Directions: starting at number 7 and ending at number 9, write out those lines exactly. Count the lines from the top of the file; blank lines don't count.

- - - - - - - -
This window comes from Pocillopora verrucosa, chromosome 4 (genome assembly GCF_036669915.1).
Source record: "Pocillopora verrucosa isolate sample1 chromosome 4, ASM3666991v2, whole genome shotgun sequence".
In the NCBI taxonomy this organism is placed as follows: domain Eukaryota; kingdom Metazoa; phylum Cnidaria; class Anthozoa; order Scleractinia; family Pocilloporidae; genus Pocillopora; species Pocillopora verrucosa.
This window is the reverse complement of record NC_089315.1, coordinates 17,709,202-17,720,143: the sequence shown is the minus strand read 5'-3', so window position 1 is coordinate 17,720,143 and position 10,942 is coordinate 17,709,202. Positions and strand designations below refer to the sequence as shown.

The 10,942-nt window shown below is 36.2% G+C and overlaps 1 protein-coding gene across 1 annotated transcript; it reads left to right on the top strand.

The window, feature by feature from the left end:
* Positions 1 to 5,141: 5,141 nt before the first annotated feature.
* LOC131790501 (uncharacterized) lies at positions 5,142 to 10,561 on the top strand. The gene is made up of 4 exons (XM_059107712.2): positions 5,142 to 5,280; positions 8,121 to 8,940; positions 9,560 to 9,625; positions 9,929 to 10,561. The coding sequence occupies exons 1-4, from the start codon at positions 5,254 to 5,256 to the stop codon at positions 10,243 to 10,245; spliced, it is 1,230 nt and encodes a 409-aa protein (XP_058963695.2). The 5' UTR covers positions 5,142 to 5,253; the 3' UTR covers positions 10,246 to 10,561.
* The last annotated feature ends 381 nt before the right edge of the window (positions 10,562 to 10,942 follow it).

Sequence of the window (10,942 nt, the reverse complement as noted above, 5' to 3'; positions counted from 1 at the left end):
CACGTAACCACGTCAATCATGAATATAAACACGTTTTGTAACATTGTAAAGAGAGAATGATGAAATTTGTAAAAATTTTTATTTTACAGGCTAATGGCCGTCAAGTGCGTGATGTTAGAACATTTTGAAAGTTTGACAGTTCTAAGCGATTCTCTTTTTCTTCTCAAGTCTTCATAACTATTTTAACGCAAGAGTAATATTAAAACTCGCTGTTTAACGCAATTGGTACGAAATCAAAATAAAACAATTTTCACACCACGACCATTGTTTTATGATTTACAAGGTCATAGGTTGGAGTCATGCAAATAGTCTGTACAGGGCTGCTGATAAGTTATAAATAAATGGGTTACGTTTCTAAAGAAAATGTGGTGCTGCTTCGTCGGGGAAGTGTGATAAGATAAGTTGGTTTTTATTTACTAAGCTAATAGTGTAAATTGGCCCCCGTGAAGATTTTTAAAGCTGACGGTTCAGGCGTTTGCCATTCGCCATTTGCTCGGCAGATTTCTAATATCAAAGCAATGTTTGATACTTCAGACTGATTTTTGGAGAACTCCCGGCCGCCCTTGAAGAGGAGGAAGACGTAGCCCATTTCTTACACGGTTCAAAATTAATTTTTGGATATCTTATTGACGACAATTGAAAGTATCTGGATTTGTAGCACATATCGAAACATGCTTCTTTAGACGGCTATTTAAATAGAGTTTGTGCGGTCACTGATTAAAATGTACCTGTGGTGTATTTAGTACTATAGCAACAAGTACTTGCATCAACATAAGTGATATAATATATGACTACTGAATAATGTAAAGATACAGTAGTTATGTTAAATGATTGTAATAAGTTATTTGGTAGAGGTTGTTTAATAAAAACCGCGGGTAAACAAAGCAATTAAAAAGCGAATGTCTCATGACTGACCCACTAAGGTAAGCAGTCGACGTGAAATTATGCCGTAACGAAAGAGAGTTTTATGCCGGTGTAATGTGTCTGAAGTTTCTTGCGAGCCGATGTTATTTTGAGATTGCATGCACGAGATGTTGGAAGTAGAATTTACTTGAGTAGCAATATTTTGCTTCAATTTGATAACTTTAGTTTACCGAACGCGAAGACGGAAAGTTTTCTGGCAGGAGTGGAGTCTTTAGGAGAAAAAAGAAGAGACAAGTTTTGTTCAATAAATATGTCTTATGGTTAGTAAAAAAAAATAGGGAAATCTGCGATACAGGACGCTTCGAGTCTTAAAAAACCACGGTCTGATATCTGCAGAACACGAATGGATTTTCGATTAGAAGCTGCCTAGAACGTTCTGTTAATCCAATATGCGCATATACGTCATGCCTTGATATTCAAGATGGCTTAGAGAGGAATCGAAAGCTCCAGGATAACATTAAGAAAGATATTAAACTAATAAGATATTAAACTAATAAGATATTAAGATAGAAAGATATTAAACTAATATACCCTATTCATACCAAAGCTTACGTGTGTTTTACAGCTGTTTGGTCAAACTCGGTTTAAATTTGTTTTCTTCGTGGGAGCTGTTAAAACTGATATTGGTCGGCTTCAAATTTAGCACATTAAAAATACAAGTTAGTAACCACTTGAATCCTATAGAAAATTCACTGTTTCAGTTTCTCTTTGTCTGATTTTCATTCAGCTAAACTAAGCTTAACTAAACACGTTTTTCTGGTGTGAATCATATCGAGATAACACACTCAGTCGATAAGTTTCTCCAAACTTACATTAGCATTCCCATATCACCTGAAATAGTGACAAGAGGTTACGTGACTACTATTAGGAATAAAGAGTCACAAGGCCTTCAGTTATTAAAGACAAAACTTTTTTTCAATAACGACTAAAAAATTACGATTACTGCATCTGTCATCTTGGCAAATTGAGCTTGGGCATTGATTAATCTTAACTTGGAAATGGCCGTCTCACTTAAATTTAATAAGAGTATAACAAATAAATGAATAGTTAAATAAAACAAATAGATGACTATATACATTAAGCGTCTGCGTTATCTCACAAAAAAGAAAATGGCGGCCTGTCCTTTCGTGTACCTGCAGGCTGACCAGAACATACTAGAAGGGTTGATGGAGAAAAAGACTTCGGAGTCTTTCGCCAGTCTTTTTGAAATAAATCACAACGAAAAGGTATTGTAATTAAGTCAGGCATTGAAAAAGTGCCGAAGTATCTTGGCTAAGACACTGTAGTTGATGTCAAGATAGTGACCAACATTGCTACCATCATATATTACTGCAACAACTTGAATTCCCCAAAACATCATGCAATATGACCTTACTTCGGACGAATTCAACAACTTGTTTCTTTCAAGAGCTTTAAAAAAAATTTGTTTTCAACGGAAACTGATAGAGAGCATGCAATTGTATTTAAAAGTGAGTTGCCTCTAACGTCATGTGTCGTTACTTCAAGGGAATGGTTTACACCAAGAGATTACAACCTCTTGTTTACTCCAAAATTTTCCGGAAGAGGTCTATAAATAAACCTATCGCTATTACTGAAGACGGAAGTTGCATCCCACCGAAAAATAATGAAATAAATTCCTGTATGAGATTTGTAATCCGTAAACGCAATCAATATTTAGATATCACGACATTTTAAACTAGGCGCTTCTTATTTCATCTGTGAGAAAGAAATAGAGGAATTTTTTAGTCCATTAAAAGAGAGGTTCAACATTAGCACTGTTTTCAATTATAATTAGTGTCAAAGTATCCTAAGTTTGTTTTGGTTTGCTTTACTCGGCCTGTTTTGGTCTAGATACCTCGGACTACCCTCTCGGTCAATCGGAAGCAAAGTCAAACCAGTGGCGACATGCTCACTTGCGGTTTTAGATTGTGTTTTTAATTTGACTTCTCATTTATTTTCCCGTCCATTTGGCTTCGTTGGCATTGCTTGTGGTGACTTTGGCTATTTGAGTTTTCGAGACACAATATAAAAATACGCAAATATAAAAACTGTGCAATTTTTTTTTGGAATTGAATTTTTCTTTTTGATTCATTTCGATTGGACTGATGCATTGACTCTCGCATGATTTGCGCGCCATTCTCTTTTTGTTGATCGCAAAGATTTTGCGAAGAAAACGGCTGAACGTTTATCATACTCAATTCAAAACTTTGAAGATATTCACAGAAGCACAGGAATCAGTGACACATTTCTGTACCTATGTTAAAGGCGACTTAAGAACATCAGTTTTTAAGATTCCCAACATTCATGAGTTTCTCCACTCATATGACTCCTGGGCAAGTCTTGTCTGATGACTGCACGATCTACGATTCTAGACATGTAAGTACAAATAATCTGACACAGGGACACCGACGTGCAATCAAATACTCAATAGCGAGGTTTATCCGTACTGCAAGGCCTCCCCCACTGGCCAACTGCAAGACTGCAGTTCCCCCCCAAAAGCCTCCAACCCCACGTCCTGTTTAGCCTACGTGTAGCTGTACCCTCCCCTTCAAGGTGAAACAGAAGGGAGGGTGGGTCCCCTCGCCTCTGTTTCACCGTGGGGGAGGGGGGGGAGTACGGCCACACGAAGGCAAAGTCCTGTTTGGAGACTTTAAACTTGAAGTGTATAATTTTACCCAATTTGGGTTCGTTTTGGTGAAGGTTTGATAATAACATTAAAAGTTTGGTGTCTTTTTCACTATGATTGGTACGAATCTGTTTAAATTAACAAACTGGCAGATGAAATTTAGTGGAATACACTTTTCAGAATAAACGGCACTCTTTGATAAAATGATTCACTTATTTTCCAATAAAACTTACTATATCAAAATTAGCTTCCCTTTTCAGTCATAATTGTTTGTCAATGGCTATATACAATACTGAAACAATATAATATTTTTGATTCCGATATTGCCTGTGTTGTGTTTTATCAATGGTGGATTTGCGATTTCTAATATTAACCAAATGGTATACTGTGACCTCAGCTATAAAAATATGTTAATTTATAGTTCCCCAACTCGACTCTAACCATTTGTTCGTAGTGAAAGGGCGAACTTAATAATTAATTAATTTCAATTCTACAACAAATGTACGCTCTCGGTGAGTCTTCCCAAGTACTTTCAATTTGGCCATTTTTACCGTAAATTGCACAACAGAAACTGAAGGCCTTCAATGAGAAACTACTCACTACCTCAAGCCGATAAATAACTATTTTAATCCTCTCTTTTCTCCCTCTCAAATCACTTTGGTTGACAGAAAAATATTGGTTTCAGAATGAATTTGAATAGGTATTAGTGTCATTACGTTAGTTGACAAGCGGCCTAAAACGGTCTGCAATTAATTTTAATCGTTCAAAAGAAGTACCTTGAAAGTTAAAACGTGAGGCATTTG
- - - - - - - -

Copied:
* Positions 1 to 5,141: 5,141 nt before the first annotated feature.
* LOC131790501 (uncharacterized) lies at positions 5,142 to 10,561 on the top strand. The gene is made up of 4 exons (XM_059107712.2): positions 5,142 to 5,280; positions 8,121 to 8,940; positions 9,560 to 9,625; positions 9,929 to 10,561. The coding sequence occupies exons 1-4, from the start codon at positions 5,254 to 5,256 to the stop codon at positions 10,243 to 10,245; spliced, it is 1,230 nt and encodes a 409-aa protein (XP_058963695.2). The 5' UTR covers positions 5,142 to 5,253; the 3' UTR covers positions 10,246 to 10,561.
* The last annotated feature ends 381 nt before the right edge of the window (positions 10,562 to 10,942 follow it).